Photo by M. Scott Moon

Paulene, Rizzo’s wife, was pregnant at the time. Rizzo stayed home and assistant coach Carla Jenness had taken the students to the state tournament.

“(My debate captain was) screaming into her cell phone about how all these kids made semi-finals, so Paulene said, ‘You know, if those kids win state, and you’re not up there, you’re gonna really regret it.’”

Joe and Paulene went, reasoning that a hospital was 45 minutes away at the most. Nikiski’s team did win the overall prize that year, as well as several individual honors. Rizzo got there just in time to see the awards ceremony.

“That kind of started a tradition for Nikiski. They really wanted to win it every year really badly,” he said.


Nikiski's James Barrett concentrates as he talks with a teammate before one of the meets events.

Photo by M. Scott Moon

The team has done well since then, with individual and team awards going Nikiski’s way at the state tournament and other Anchorage tournaments throughout the year.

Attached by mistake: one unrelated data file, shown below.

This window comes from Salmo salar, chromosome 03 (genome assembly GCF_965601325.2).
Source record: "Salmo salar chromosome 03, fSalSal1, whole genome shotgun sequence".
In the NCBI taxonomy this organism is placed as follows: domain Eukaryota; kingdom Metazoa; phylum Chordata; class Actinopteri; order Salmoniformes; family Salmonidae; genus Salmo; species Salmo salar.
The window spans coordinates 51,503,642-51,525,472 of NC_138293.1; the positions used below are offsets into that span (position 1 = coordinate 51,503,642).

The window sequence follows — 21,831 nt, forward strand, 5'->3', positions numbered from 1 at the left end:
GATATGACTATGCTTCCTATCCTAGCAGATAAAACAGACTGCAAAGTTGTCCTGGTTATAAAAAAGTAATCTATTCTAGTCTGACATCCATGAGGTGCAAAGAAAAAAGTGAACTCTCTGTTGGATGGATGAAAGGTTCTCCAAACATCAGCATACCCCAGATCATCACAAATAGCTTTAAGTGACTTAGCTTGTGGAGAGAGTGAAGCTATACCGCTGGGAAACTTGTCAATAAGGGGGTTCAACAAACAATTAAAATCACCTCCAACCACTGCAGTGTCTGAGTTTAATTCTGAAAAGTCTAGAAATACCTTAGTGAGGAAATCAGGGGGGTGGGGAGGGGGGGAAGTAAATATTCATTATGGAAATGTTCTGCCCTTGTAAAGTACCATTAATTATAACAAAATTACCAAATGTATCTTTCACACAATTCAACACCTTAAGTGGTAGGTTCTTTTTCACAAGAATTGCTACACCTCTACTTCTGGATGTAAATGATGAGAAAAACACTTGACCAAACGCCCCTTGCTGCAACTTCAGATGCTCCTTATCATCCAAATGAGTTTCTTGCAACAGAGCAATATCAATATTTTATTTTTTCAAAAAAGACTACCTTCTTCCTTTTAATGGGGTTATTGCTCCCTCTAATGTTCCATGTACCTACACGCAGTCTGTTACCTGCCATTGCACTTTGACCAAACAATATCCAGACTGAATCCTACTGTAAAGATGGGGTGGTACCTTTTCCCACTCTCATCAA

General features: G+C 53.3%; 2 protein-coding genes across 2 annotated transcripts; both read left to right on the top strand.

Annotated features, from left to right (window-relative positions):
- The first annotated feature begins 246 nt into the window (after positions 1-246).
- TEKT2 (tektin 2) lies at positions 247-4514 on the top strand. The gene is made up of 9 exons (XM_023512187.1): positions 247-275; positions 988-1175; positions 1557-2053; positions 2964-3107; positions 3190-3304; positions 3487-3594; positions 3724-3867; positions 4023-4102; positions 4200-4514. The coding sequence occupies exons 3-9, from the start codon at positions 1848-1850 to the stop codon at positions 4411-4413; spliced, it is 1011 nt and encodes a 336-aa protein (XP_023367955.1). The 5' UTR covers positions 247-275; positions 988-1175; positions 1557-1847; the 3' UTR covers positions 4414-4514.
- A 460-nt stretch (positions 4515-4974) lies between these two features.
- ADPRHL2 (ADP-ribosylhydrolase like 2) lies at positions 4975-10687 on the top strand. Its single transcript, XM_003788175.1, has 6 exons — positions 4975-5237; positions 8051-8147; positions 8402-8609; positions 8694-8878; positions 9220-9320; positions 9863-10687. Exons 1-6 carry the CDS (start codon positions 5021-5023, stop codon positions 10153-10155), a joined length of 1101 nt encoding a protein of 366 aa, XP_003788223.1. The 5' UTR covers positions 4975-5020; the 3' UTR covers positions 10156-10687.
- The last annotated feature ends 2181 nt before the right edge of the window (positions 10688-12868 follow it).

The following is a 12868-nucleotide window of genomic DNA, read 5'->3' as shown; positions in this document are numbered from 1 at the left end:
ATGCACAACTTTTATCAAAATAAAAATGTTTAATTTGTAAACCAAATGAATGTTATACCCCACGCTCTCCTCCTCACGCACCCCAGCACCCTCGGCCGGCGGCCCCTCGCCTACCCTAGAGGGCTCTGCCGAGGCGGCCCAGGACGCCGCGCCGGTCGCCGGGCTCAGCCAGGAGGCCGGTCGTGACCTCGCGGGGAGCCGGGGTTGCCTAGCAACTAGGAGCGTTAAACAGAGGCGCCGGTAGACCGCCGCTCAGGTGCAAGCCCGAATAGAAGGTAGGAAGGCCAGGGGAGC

In 2004, the team made Alaska debate history when three of the four two-person policy debate teams in the semi-final rounds came from the school. No school had ever accomplished such a feat.

The students didn’t know what to do. Should they debate each other? Should one team forfeit the round? Which team?

Laura Rooper and Paul Morin’s team was scheduled to face off against the team of then-debate captain Ramona Baker and her partner Sharon Miller.


Skyview's Kayla Moneypenney and Amanda Skinner carry their debate box to a round.

Photo by M. Scott Moon

Laura and Paul, who both had a few years of high school competition left, walked down the hall, had a short discussion and then offered to forfeit the round to the team of seniors. Rizzo said the tearful scene was one he’ll never forget, and one that speaks to the character of the Nikiski team.

“A lot of these kids have known each other since first grade. There’s this family feeling about that, and it makes a big difference in how much you can get accomplished, and how confident you are when you go into these meets.”

Ramona and Sharon went on the final round and beat a team from Anchorage’s Service High School to take top honors.